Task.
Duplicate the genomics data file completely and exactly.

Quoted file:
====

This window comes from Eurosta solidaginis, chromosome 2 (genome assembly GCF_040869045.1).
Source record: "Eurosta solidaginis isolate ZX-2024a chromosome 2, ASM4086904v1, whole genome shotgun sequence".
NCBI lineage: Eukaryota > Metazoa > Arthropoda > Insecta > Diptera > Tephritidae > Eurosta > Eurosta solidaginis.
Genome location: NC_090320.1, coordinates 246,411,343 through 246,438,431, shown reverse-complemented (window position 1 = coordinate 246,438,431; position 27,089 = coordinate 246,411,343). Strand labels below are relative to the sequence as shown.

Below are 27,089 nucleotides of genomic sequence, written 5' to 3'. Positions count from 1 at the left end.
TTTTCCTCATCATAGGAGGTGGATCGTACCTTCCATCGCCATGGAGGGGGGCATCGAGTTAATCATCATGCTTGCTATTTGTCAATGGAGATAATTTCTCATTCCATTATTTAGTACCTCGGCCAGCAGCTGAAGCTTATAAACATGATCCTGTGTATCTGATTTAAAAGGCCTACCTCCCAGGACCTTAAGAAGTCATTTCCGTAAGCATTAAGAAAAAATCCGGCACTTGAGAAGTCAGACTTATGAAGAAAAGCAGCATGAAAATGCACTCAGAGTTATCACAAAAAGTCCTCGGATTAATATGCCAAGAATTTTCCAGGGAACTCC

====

This window comes from Eurosta solidaginis, chromosome 2 (genome assembly GCF_040869045.1).
Source record: "Eurosta solidaginis isolate ZX-2024a chromosome 2, ASM4086904v1, whole genome shotgun sequence".
NCBI lineage: Eukaryota > Metazoa > Arthropoda > Insecta > Diptera > Tephritidae > Eurosta > Eurosta solidaginis.
Genome location: NC_090320.1, coordinates 246,411,343 through 246,438,431, shown reverse-complemented (window position 1 = coordinate 246,438,431; position 27,089 = coordinate 246,411,343). Strand labels below are relative to the sequence as shown.

Below are 27,089 nucleotides of genomic sequence, written 5' to 3'. Positions count from 1 at the left end.
TTTTCCTCATCATAGGAGGTGGATCGTACCTTCCATCGCCATGGAGGGGGGCATCGAGTTAATCATCATGCTTGCTATTTGTCAATGGAGATAATTTCTCATTCCATTATTTAGTACCTCGGCCAGCAGCTGAAGCTTATAAACATGATCCTGTGTATCTGATTTAAAAGGCCTACCTCCCAGGACCTTAAGAAGTCATTTCCGTAAGCATTAAGAAAAAATCCGGCACTTGAGAAGTCAGACTTATGAAGAAAAGCAGCATGAAAATGCACTCAGAGTTATCACAAAAAGTCCTCGGATTAATATGCCAAGAATTTTCCAGGGAACTCC